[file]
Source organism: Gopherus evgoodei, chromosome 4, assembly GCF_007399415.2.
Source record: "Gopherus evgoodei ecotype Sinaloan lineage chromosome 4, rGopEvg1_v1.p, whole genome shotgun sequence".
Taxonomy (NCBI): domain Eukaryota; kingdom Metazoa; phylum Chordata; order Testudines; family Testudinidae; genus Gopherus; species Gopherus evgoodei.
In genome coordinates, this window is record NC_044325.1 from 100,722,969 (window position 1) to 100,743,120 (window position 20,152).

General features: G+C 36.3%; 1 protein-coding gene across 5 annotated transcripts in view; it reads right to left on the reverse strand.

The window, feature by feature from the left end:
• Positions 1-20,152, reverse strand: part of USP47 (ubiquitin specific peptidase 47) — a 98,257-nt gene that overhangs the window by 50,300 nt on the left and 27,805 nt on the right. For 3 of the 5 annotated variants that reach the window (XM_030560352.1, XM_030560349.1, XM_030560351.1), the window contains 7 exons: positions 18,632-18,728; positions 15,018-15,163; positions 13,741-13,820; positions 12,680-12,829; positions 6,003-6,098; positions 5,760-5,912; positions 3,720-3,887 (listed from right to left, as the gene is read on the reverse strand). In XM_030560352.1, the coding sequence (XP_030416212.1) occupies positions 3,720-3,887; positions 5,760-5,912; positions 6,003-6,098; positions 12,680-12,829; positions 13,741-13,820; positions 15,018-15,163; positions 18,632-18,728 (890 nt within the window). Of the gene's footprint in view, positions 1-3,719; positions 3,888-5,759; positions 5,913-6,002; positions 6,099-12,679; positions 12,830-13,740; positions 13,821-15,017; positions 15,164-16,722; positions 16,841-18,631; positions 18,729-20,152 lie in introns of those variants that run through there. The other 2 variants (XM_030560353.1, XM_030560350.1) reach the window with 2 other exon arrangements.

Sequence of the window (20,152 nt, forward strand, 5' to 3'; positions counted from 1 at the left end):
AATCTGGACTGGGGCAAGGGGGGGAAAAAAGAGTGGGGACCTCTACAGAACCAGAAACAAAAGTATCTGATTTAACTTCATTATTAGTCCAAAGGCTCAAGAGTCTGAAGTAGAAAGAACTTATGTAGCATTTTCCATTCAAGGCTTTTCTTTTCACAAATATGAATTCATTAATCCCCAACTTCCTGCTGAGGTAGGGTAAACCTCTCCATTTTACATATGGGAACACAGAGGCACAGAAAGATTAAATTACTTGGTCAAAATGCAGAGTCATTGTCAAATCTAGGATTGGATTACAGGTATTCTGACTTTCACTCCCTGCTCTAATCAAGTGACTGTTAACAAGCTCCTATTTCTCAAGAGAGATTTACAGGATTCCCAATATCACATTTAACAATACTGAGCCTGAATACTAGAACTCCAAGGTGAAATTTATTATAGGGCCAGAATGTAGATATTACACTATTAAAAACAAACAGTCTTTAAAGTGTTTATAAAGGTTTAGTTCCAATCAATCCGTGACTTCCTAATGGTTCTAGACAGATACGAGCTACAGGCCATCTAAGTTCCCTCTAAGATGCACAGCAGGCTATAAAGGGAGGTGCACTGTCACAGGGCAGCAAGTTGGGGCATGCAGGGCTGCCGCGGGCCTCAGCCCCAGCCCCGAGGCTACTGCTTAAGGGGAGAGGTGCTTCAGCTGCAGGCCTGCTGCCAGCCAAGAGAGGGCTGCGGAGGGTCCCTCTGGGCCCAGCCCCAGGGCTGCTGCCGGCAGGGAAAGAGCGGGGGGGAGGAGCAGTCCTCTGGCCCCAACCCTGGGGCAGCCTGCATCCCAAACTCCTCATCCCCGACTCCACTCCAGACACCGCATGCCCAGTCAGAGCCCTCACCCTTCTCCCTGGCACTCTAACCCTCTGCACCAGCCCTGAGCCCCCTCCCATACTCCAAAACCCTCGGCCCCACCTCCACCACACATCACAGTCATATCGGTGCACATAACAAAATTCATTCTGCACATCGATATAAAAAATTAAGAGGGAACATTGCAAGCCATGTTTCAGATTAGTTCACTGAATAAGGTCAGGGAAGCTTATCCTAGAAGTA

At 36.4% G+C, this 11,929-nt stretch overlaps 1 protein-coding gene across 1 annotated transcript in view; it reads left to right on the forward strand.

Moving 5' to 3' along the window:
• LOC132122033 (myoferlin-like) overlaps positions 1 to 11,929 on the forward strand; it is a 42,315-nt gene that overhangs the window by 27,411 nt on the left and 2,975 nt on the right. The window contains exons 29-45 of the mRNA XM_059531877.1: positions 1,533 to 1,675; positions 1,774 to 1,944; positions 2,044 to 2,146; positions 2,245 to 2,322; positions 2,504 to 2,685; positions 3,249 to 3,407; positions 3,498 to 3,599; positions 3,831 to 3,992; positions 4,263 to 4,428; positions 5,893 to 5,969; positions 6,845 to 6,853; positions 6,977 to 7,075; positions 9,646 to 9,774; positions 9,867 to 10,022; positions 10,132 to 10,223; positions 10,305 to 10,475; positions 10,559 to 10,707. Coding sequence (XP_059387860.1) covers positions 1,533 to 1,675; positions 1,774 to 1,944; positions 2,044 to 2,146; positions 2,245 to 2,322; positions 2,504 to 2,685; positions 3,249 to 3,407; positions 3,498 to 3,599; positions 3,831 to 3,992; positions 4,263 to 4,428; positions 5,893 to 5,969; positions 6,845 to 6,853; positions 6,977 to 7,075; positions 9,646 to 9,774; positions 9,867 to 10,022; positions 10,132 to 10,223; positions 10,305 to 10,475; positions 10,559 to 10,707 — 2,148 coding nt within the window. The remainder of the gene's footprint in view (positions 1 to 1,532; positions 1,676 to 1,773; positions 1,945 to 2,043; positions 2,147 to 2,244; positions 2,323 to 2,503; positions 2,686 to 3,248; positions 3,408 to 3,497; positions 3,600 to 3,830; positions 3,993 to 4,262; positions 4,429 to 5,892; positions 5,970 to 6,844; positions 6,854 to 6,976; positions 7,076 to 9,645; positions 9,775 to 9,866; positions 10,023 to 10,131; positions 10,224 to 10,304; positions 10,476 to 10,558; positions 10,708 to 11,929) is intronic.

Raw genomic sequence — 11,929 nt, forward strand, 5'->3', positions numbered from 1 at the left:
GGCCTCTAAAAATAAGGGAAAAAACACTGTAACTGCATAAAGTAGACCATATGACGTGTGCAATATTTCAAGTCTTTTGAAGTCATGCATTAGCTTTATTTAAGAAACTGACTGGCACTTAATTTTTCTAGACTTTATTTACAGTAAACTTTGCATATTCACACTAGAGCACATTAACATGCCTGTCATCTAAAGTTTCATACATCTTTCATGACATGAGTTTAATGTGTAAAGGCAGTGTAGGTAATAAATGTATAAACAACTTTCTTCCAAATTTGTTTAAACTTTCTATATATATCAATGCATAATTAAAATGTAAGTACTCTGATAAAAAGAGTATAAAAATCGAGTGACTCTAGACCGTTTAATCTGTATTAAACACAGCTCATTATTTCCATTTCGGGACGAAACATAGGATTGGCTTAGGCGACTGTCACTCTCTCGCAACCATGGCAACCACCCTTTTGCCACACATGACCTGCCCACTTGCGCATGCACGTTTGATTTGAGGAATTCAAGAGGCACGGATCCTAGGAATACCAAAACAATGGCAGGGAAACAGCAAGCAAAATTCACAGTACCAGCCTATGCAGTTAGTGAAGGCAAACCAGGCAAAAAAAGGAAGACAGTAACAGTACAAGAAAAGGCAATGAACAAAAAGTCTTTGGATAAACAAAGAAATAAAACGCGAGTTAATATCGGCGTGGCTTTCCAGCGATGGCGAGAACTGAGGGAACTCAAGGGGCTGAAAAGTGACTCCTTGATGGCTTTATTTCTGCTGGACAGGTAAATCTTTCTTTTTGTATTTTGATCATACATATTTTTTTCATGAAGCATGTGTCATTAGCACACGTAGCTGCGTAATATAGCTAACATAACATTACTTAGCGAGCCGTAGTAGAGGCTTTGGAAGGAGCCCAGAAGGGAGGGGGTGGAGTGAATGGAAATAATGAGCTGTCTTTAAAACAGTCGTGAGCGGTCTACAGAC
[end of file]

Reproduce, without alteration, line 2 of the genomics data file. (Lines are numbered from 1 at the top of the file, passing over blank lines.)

Source record: "Gopherus evgoodei ecotype Sinaloan lineage chromosome 4, rGopEvg1_v1.p, whole genome shotgun sequence".